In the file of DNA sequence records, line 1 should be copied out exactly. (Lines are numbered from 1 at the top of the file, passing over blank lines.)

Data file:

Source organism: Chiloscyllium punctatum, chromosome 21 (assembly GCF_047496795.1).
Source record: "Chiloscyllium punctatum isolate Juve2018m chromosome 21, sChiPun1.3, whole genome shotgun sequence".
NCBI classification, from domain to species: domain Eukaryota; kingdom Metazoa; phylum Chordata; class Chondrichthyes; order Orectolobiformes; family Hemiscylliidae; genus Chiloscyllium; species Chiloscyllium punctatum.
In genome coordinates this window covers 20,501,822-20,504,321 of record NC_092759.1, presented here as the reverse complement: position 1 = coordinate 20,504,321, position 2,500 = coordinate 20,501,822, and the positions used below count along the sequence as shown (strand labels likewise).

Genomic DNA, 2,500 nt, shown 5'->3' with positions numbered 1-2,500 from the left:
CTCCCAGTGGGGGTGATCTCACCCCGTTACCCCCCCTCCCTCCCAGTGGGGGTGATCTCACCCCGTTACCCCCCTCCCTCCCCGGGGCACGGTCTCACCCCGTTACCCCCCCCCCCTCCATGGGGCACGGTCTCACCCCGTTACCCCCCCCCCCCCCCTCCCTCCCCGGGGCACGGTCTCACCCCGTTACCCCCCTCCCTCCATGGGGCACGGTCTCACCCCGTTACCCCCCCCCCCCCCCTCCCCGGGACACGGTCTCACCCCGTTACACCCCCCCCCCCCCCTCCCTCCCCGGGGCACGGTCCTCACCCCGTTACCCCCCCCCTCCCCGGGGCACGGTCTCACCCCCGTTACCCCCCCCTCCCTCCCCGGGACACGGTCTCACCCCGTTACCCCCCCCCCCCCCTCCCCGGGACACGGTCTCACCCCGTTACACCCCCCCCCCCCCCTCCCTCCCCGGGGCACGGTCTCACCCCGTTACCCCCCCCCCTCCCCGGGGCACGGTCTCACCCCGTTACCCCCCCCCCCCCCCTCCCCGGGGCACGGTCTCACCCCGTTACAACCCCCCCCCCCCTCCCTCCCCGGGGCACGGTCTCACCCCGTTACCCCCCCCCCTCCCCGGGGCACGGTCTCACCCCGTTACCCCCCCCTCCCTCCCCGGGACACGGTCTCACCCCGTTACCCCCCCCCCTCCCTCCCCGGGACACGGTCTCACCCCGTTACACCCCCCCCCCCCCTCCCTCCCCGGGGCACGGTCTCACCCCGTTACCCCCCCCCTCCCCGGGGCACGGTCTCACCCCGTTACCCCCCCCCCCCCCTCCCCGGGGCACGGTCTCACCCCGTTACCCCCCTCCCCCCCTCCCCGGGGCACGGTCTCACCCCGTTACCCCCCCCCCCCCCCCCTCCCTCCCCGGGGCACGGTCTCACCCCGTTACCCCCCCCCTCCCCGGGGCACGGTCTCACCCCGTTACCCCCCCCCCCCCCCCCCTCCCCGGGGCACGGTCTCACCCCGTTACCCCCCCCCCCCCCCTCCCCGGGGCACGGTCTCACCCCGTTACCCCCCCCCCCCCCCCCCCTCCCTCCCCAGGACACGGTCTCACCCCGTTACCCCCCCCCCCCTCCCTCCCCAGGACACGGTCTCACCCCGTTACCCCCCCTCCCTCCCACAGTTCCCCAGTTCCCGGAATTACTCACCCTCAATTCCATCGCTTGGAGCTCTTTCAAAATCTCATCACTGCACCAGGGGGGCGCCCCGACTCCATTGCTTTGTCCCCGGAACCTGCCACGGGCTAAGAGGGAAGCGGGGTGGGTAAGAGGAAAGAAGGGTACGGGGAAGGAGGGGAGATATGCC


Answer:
Source organism: Chiloscyllium punctatum, chromosome 21 (assembly GCF_047496795.1).